American acceptance of Iran's decision to nationalize its oil industry in 1951, coupled with its successful resistance to Great Britain's plans to seize Iranian oil fields by force, was followed by U.S. assistance to modernize these facilities. Our assistance enabled Iran to raise its oil production and prices, which, in turn, gave the country the necessary revenues to modernize its economy, armed forces, and physical and social infrastructure.
During the height of the Cold War, the United States and its allies, as well as the Soviet Union and its Warsaw Pact partners, made a number of miscalculations and errors. Both camps were so obsessed with one another's seemingly monolithic doctrines and zero-sum policies that they misjudged the nature of such potent historic and cultural forces as religion and nationalism. After the departure of Soviet troops from Iran, the United States remained deeply concerned about possible Communist infiltration of the Iranian government, especially during the premiership of Dr. Mohammed Mossadegh. Some of Dr. Mossadegh's own lieutenants were similarly alarmed by this threat. Although Dr. Mossadegh was hosted at the White House by President Truman, who compared him to American patriots Thomas Jefferson and Thomas Paine, and was hailed by Time magazine as its "Man of the Year" in 1951, by the time a new American presidential administration took office in 1952, Cold War imperatives and mistrust were ascendant.
In 1953, the United States, assisted by local elements opposed to the Mossadegh government, including religious leaders such as Ayatollah Abolqasem Kashani, military officers, monarchists, and others, precipitated its demise. We did not recognize that a nationalist, secular, and democratic Iran would have been a great counterforce against Communism. Neither did we appreciate the sagacity of the Iranian national leadership and the power of nationalism. We were wrong. On the other hand, we were right in assisting with the modernization of the Iranian armed forces, which became one of the major factors that helped Iran defend itself against well-armed Iraqi aggression in 1979. This aggression resulted in a tragic, 10-year war costing hundreds of thousands of lives on both sides. During this protracted warfare, America had a choice: to side with Iraq, which had no diplomatic relations with the U.S., or with Iran, though we, in turn, had no diplomatic relations with Iran because of the hostage crisis. It must be noted that, had the U.S. sided with Iran, such action would have alienated us from the majority of Arab countries. Another choice was neutrality, which was our professed policy, though we did not try to block some $3 billion in arms sales from Israel to Iran. Not to mention the notorious Iran-contra affair, which resulted in substantial transfer of arms and other materiel to Iran.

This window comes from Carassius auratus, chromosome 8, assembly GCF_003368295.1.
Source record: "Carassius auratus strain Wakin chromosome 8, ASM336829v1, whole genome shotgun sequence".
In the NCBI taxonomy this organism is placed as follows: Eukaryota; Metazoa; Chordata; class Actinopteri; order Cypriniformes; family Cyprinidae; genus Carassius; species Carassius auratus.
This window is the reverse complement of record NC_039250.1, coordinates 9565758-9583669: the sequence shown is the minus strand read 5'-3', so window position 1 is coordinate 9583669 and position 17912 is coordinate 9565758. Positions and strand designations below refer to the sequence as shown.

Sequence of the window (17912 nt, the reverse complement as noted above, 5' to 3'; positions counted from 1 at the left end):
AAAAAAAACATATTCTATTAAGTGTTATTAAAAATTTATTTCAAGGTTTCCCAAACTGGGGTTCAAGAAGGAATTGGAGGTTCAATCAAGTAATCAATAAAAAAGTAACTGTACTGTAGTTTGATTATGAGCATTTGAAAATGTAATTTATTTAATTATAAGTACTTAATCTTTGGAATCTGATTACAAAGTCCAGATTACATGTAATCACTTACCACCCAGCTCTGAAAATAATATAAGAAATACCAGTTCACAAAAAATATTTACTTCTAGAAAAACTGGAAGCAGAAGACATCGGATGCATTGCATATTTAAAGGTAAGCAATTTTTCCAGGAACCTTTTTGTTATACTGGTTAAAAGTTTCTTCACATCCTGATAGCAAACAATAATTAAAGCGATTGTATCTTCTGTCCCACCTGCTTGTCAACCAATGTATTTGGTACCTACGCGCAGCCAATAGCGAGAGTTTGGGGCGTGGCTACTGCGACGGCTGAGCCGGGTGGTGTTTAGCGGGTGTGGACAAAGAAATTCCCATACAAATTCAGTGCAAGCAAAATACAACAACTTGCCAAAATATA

Contrary to Iran's official propaganda, the United States did not break diplomatic relations in response to the Iranian Revolution. On the contrary, we accepted this development and endeavored to establish a working relationship with your new leadership. We broke our diplomatic ties only in 1979 when, in violation of international law, Iranians occupied the U.S. Embassy in Tehran, seized 56 American diplomats and held them hostage for 444 days. Prior to their release, we engaged in a failed attempt to rescue them. (Given the history of this painful period, it is continually surprising that, when abroad, Iranian officials never mention the hostage crisis that triggered the breakup of our diplomatic relations.)
No country, certainly no country in possession of the vast power of the United States, would have failed to act under such circumstances. But we restrained our response, because the powerful have the option not to exercise their power. With hopes that common sense would eventually prevail, the United States reluctantly tolerated the situation, not out of weakness but out of a sense of responsibility. We distinguished between the Iranian government and its people, and between our short- and long-term interests.
Vartan Gregorian is president of the Carnegie Corporation of New York, a grant-making institution founded by Andrew Carnegie in 1911.